Health

Florida Autism Center Helps Children Reach Personal Potential

The Florida Autism Center (FAC) provides applied behavioral analysis (ABA) based services which involves clinically-proven techniques and principles that bring about meaningful and positive changes in behavior.

9/25/2017

Studies have found that children with autism spectrum disorder (ASD) who receive intensive early intervention services may achieve improved outcomes. That’s why when Marissa Dixon, a Tampa area mom to 3-year-old Jonathan, noticed signs of developmental regression and ASD-associated behavioral patterns, she turned to the Florida Autism Center.  

With about 20 locations statewide and a dozen or so more expected to open next year, the Florida Autism Center (FAC) provides applied behavioral analysis (ABA) based services which, according to Autism Speaks, involves clinically-proven techniques and principles that bring about meaningful and positive changes in behavior. Marketing Director Jenn Elston said FAC has “a specific focus on early intensive behavioral intervention, verbal behavior (language) training and social skills training. We also help children to display basic ‘following directions’ skills, self-care and daily living skills.” Using individualized one-on-one support, the ABA therapy early intervention program is designed to “help a child (age 0-5) obtain the skills necessary to achieve mainstream kindergarten readiness or placement in the least restrictive setting.” 

“I started FAC because I felt like kids with ASD needed a social setting like a typical school/daycare setting but more personalized to their needs. I felt like center-based services were the way to go, but that parent integration was key to its success. I didn't feel like a place like that existed quite yet locally [at the time],” explains Chrystin Bullock, the board-certified behavior analyst who founded FAC in 2005. “Basically, I wanted to help every kid on the spectrum live their happiest and most productive life, and the concept of FAC was the vehicle toward making that happen.” 

Currently, FAC provides services to 300 clients. Staff routinely connects with parents on a weekly and/or monthly basis. “Families most often tell us that they are so glad to finally have someone on their team. At FAC, we become a part of the journey with an entire family. We are there for the new milestones and the setbacks. No matter what, parents want to feel like there is someone in their child’s corner ─ we are that support system for them and we are also the people who give parents the tools to succeed and the training to make it work,” says Elston.

FAC includes a small private school catering to children up to 12 years old. “We want to give them a classroom with two or three students with individualized attention where they can work on grade level toward their own goals,” Bullock shared. The school aims to match the Sunshine State Standards and Common Core curriculum. “We’re able to use Applied Behavioral Analysis to teach the goals and the core curriculum that is provided for the Florida State Standards,” says Dr. Kerri Peters, Center Director–Gainesville. “We’re able to use smaller ratios at the Florida Autism Center to get most of the clients up to their academic level so we can hopefully transition them back into their school placement.” And, ofcourse, the day includes plenty of age-appropriate fun too! Play and recess are used to enhance both social skills and gross motor skills.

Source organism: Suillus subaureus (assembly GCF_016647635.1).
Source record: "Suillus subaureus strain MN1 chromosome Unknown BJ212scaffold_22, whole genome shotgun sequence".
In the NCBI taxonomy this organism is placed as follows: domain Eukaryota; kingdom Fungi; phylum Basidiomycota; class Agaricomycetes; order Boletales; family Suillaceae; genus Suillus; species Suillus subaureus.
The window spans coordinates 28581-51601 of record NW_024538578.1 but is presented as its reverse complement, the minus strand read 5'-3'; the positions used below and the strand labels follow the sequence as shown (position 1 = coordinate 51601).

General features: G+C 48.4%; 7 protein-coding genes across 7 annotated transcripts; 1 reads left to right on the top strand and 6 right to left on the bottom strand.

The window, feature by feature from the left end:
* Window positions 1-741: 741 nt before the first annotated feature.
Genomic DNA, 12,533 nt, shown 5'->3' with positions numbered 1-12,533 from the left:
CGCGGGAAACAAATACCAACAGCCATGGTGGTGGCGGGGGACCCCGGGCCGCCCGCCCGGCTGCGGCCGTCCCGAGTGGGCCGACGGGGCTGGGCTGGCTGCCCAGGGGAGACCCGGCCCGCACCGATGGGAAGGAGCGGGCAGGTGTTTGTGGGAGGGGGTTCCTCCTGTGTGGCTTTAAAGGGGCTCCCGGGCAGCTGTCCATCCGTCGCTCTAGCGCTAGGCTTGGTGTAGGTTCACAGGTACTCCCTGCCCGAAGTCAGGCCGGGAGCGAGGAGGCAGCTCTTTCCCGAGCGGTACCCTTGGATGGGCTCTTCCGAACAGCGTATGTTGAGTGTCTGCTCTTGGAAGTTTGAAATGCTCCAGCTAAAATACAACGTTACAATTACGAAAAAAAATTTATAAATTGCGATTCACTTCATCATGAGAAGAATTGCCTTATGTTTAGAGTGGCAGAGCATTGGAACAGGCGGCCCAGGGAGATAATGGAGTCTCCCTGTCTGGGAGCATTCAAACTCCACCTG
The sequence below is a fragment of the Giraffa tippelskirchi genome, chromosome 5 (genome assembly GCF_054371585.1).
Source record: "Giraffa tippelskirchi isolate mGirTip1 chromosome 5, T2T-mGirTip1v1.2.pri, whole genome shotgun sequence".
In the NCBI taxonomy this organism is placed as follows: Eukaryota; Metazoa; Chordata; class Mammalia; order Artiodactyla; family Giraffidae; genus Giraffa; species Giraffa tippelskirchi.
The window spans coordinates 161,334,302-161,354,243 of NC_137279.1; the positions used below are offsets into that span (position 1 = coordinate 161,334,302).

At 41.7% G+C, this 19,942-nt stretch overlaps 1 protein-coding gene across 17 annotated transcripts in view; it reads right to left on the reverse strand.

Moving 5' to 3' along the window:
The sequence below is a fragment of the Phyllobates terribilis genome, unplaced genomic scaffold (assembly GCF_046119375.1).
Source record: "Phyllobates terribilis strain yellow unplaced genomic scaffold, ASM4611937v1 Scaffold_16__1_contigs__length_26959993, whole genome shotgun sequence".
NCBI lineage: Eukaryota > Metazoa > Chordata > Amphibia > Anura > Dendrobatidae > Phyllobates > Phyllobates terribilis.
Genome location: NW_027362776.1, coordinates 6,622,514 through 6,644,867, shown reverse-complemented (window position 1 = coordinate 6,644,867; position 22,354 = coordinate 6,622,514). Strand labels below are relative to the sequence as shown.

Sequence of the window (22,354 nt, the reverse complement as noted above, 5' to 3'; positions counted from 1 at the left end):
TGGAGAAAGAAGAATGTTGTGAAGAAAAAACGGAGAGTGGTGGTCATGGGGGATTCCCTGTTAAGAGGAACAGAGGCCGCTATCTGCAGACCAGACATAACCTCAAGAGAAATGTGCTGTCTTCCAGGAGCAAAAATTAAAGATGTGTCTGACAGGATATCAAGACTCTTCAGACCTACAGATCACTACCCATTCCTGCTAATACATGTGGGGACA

Additionally, FAC offers one-on-one ABA therapy services ─ both full day and after school services (for students at FAC or any school) ─ to work on social skills, pre-academics and community integration. FAC goes above and beyond to positively impact the lives of its clients. Dr. Peters says that families often face challenges with real world situations, like going to the dentist and grocery store or, as with young Jonathan, a fear of getting haircuts. “We individualize therapy to allow them access to practice the skills that they need to go to [for example] the dentist. We’ll set up an environment at the clinic that looks just like their dentist’s office. We’ll go to the dentist office to see how they do at a visit and, then, we’ll try to teach them the [needed] skills in their day to day therapy. And then we’ll go back to the dentist and see if the skills that we are teaching them generalize to the setting that it’s necessary to succeed in,” she says. 

Bullock proclaims that transition remains a primary objective. “The goal here is that we want your child to outgrow us! We want your child to not need to be in a therapy setting like this. We want to teach them everything we can teach them, and [then] go off and do it on their own. I think the very best endorsement is a parent saying ‘I went there and I don’t need to go there anymore.’” Key partnerships help FAC maintain their objectives and success rate. “Our collaboration with the University of Florida allows us to take the latest and greatest data-based research and implement it directly into our locations across the state ─everything from food acceptance to toileting. We are incredibly innovative as aresult and have led the industry with some of our programs,” proclaims Elston. FAC also aligns with Nova Southeastern University and the Florida Institute ofTechnology.  

Most services are billed through insurance. “That world [of payment] can be confusing and we want to take that burden away from them so they can focus ontheir child,” Elston says. FAC also accepts private pay, as well as the McKayand Gardiner Scholarships. To learn more, visit flautism.com or call (866)610-0580.

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